The two waves from the KTP-OPO propagate onto the c-axis of a 1-mm-thick DAST crystal. In the DAST crystal, the THz wave is generated by a type-zero DFG process in which the polarization direction of every wave is along to the a-axis of the DAST crystal. The THz waves pass though the low-pass filter to clip λ1 and λ2 and are then collimated and focused onto a 4 K Si bolometer by a pair of off-axis parabolic mirrors. Note that the maximum measurable frequency was limited to 30 THz due to the sensitivity of the bolometer; other types of detectors (e.g., pyro-detector) could potentially improve the range.

4. Results and discussion

The DFG output power was measured while varying λa and λb independently from 1260 to 1760 nm. Figure 2 (a)
Fig. 2 Output mapping of DFG power. (a) Power was normalized at each frequency (ωa – ωb)/2π . (b) The low-power region caused by the cavity mode of the KTP-OPO was removed
shows a two-dimensional mapping of the output power. The output power was normalized to the maximum at each frequency difference, and the frequency dependence comes from the dispersion of the refractive index in the THz region. The width of the absorption band also depends on the THz frequency. The measured area in Fig. 2 was limited by both the range in rotation angle of the KTP crystals in the OPO cavity and the frequency sensitivity of the bolometer used as a detector. The output spectra were measured with good signal-to-noise ratios in the frequency regions of 2.5–20 THz and 22.5–26.2 THz. The horizontal fine structure in Fig. 2(a) results from the power fluctuation of the KTP-OPO, and is a consequence of optical cavity modes of the crystal. Figure 2(b) shows the spectral mapping with this fine structure removed by applying a low intensity threshold to the data.

To obtain the refractive index and absorption coefficient as a function of the THz frequency, the cross sections at each frequency difference on the mapping were analyzed by applying a least square fit to Eq. (1). For the fitting, the refractive indices n λ1 and n λ2 in the x-direction were given by the Sellmeier formula using parameters from Ref. 8 and L = 1 mm was substituted into Eq. (1) and A, n THz and α THz were adjustable. Figure 3
Fig. 3 An example of the fit at (ωa – ωb) / 2π = 18.9 THz. The red points are THz-wave output experimentally obtained. The green line is a regression curve to Eq. (1).
shows an example of this fitting; the spectral shift and line width were replicated by the fitting function. The refractive index and absorption coefficient at 18.9 THz were n THz = 2.295 ± 0.001 and α THz = 125 ± 10 cm−1, respectively. Since the accuracy of refractive index has influence to the spectral shift, it was depended on the accuracy of n λ1 and n λ2, which were given to four significant figures in Ref. 8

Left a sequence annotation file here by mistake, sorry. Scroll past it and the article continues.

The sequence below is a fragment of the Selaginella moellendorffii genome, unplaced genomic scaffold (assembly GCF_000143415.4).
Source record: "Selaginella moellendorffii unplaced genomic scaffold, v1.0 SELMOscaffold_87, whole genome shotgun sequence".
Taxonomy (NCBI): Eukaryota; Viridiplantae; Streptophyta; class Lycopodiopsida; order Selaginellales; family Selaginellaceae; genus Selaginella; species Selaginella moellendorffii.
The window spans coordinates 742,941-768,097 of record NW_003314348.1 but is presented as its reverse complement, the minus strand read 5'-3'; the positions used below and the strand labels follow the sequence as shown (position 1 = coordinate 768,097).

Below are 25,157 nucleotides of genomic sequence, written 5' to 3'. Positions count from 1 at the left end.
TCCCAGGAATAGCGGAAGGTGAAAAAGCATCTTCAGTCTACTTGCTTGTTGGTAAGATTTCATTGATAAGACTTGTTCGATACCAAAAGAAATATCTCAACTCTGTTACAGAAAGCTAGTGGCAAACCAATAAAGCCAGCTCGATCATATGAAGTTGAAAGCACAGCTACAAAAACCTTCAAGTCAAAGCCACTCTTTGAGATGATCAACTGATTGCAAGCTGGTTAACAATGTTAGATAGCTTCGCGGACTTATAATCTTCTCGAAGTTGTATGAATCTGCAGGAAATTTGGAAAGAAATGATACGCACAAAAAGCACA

8. U. Meier, M. Bösch, C. Bosshard, F. Pan, and P. Günter, “Parametric interactions in the organic salt 4-N-N-dimethylamino-4’-N’- methyl-stilbazolium tosylate at telecommunication wavelengths,” J. Appl. Phys. 83(7), 3486 (1998). [CrossRef]

, the wavelength determination accuracy of the KTP-OPO and the uncertainty of the fitting. The accuracy of absorption coefficient is linked to the spectral line width of the output function and is limited by the accuracy of L and the broadband flatness of the KTP-OPO output power in addition to the factors for refractive index. In our case, the uncertainty of the fitting was the most dominant in these limiting factors. Thus, the error was estimated from the statistical uncertainty of the least square fit in which we took the confidence interval to 95%. The same fitting process was performed at all frequencies.

Figure 4(a)
Fig. 4 Frequency dependence of the (a) refractive index and (b) absorption along the x-axis in a DAST crystal. Red (Blue) points were obtained from the region in which ωa – ωb was positive (negative). The gray curve in (a) was taken from Ref. 14. In our method, the refractive index can be obtained if the value is within the un-shaded area. The gray curve in (b) was measured using an FT-IR spectrometer.
shows the results for the refractive index as best-fit coefficients for all frequencies. The positive and negative difference frequency points both oscillated around n = 2.3, and the functional form follows that of the absorption coefficient. The refractive index obtained using the new method is in satisfactory agreement with the data from Ref. 14

14. M. Walther, K. Jensby, S. R. Keiding, H. Takahashi, and H. Ito, “Far-infrared properties of DAST,” Opt. Lett. 25(12), 911–913 (2000). [CrossRef]

, which was measured using a THz time-domain spectroscopic method. Figure 4(b) shows results for the absorption coefficient, together with the absorption coefficient spectrum along the x-axis of the DAST crystal measured using an FT-IR spectrometer. Because of the large absorption of a DAST in the THz region, for the FT-IR measurement we thinned the DAST crystal to 0.25 mm using a special turning lathe [15

15. Y. Namba, M. Tsukahara, A. Fushiki, K. Suizu, and H. Ito, “Single-point diamond turning of DAST crystals“, Proceedings of SPIE 5180 Optical Manufacturing and Testing V, 55 (2003)